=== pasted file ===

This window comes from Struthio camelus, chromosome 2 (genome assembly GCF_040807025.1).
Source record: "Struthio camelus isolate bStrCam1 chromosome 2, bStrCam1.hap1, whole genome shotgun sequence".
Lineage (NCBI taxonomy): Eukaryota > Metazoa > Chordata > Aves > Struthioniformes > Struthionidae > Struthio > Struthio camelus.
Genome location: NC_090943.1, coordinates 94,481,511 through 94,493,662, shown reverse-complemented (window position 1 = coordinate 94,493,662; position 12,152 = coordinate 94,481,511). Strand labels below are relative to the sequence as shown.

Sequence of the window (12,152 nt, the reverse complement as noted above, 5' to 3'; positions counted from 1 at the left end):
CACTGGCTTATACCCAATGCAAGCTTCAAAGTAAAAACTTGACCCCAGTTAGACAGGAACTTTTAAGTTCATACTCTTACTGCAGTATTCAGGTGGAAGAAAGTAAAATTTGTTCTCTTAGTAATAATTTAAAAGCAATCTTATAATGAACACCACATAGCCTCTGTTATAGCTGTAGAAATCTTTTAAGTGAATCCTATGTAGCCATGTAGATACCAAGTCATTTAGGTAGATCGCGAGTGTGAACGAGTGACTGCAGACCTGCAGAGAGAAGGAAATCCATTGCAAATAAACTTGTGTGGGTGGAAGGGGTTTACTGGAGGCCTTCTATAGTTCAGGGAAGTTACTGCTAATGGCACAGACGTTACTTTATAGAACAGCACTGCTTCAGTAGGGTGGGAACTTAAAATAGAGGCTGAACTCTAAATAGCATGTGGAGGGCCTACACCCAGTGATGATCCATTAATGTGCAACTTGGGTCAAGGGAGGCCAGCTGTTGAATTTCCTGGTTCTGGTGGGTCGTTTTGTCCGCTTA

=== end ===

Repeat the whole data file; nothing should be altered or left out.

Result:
This window comes from Struthio camelus, chromosome 2 (genome assembly GCF_040807025.1).
Source record: "Struthio camelus isolate bStrCam1 chromosome 2, bStrCam1.hap1, whole genome shotgun sequence".
Lineage (NCBI taxonomy): Eukaryota > Metazoa > Chordata > Aves > Struthioniformes > Struthionidae > Struthio > Struthio camelus.
Genome location: NC_090943.1, coordinates 94,481,511 through 94,493,662, shown reverse-complemented (window position 1 = coordinate 94,493,662; position 12,152 = coordinate 94,481,511). Strand labels below are relative to the sequence as shown.

Sequence of the window (12,152 nt, the reverse complement as noted above, 5' to 3'; positions counted from 1 at the left end):
CACTGGCTTATACCCAATGCAAGCTTCAAAGTAAAAACTTGACCCCAGTTAGACAGGAACTTTTAAGTTCATACTCTTACTGCAGTATTCAGGTGGAAGAAAGTAAAATTTGTTCTCTTAGTAATAATTTAAAAGCAATCTTATAATGAACACCACATAGCCTCTGTTATAGCTGTAGAAATCTTTTAAGTGAATCCTATGTAGCCATGTAGATACCAAGTCATTTAGGTAGATCGCGAGTGTGAACGAGTGACTGCAGACCTGCAGAGAGAAGGAAATCCATTGCAAATAAACTTGTGTGGGTGGAAGGGGTTTACTGGAGGCCTTCTATAGTTCAGGGAAGTTACTGCTAATGGCACAGACGTTACTTTATAGAACAGCACTGCTTCAGTAGGGTGGGAACTTAAAATAGAGGCTGAACTCTAAATAGCATGTGGAGGGCCTACACCCAGTGATGATCCATTAATGTGCAACTTGGGTCAAGGGAGGCCAGCTGTTGAATTTCCTGGTTCTGGTGGGTCGTTTTGTCCGCTTA